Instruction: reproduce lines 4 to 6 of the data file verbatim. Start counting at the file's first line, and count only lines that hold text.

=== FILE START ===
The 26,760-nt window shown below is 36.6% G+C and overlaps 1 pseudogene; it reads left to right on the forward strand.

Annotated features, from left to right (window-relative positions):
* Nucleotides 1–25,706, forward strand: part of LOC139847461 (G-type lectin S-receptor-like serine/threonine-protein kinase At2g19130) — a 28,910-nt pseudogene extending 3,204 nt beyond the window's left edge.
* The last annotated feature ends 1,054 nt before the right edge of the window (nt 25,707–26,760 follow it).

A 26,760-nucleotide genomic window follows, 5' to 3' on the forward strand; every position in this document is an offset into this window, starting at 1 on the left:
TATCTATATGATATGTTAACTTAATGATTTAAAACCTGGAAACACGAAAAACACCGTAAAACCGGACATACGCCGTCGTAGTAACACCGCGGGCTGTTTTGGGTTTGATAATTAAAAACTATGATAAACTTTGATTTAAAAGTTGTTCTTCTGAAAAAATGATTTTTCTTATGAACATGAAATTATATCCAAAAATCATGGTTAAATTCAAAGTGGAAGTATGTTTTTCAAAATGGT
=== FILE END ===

* The last annotated feature ends 1,054 nt before the right edge of the window (nt 25,707–26,760 follow it).

A 26,760-nucleotide genomic window follows, 5' to 3' on the forward strand; every position in this document is an offset into this window, starting at 1 on the left:
TATCTATATGATATGTTAACTTAATGATTTAAAACCTGGAAACACGAAAAACACCGTAAAACCGGACATACGCCGTCGTAGTAACACCGCGGGCTGTTTTGGGTTTGATAATTAAAAACTATGATAAACTTTGATTTAAAAGTTGTTCTTCTGAAAAAATGATTTTTCTTATGAACATGAAATTATATCCAAAAATCATGGTTAAATTCAAAGTGGAAGTATGTTTTTCAAAATGGT